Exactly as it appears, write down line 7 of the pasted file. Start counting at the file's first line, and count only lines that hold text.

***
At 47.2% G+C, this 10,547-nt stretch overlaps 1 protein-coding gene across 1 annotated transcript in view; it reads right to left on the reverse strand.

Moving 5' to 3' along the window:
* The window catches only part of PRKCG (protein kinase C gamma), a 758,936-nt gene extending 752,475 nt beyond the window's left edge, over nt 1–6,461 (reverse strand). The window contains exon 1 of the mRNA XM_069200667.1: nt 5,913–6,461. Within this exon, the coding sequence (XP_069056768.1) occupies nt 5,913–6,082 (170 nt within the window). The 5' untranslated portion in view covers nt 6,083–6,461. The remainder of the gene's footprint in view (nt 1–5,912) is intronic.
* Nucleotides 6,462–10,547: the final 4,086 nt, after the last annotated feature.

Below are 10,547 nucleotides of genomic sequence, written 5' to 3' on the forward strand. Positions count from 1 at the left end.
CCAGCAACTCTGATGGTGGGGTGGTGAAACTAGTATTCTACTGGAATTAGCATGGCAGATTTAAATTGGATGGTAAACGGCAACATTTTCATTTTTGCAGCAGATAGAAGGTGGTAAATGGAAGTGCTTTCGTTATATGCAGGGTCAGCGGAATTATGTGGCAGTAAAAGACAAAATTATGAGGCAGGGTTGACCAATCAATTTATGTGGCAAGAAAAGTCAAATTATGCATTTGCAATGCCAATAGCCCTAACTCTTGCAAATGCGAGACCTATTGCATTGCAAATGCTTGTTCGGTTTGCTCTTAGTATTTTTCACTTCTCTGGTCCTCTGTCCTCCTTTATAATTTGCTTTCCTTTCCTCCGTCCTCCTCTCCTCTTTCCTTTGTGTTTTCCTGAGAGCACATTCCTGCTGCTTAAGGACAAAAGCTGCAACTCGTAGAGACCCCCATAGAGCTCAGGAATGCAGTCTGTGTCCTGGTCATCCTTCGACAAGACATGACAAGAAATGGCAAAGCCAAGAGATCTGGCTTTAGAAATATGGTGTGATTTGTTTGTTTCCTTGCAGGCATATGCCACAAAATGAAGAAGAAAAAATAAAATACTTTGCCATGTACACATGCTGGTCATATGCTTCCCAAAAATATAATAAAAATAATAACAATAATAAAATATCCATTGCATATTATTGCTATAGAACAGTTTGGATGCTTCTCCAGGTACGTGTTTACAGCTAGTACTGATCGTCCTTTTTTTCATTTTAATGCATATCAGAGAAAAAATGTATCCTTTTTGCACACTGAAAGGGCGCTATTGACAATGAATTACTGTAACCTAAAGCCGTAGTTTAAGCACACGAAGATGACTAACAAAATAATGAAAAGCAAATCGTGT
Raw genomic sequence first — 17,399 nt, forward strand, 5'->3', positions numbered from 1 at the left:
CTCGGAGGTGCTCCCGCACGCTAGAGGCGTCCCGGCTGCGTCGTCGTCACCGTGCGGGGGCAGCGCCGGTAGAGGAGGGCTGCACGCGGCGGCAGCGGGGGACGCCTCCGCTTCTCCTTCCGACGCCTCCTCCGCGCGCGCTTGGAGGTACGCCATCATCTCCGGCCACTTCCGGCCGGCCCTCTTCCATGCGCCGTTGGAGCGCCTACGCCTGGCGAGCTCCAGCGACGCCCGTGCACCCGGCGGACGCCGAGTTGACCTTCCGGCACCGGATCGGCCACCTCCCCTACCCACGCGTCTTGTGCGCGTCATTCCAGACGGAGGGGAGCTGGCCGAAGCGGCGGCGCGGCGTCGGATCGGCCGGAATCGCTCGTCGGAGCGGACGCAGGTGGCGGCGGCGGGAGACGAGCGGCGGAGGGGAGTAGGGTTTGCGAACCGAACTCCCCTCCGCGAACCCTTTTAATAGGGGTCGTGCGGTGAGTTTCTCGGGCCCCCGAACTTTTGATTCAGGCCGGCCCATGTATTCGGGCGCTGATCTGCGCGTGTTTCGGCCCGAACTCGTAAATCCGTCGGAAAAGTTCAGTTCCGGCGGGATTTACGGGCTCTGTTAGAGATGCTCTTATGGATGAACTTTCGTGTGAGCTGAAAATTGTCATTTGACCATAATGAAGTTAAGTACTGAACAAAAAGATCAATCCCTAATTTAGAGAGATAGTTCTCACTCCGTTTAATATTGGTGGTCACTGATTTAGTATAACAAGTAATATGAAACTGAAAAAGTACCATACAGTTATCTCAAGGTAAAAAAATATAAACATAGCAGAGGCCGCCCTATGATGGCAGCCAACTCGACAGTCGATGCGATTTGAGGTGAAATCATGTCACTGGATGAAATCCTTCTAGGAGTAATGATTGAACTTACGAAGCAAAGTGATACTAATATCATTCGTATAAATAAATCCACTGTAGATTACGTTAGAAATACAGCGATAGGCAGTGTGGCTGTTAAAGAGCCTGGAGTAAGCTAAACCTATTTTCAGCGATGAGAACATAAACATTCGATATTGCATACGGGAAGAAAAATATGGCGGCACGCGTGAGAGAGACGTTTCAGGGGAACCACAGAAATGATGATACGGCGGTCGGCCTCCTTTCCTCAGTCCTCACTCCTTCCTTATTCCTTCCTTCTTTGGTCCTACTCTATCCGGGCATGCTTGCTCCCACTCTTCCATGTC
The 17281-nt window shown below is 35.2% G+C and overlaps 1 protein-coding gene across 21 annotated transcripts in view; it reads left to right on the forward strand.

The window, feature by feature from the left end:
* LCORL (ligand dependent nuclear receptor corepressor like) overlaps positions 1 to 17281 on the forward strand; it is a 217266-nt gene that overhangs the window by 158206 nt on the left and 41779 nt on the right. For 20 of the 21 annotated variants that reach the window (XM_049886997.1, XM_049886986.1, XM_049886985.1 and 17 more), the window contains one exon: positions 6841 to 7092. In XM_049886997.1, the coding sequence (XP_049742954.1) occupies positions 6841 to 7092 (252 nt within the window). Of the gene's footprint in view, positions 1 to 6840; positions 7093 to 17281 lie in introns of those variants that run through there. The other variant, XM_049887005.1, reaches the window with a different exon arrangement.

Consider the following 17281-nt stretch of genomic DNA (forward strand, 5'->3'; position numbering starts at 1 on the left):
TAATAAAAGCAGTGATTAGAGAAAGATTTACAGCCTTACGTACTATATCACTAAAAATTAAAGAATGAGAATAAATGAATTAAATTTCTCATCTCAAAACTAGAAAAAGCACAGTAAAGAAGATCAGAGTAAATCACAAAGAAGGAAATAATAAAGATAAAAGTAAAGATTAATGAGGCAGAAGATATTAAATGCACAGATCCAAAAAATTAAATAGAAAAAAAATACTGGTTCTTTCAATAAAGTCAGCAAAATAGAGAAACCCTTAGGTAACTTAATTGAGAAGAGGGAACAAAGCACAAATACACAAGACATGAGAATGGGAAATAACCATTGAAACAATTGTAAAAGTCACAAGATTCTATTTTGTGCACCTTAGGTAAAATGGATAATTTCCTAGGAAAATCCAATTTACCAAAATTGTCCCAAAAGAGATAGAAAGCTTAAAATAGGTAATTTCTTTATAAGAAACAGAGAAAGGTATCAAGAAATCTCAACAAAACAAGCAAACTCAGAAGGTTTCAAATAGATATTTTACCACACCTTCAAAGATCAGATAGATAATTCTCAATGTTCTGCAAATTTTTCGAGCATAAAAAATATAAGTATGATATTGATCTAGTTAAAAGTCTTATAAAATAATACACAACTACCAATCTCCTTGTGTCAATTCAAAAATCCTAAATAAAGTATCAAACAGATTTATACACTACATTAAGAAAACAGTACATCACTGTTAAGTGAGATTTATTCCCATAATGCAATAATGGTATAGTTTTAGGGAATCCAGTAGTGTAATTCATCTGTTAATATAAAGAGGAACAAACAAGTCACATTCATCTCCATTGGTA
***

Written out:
Raw genomic sequence first — 17,399 nt, forward strand, 5'->3', positions numbered from 1 at the left: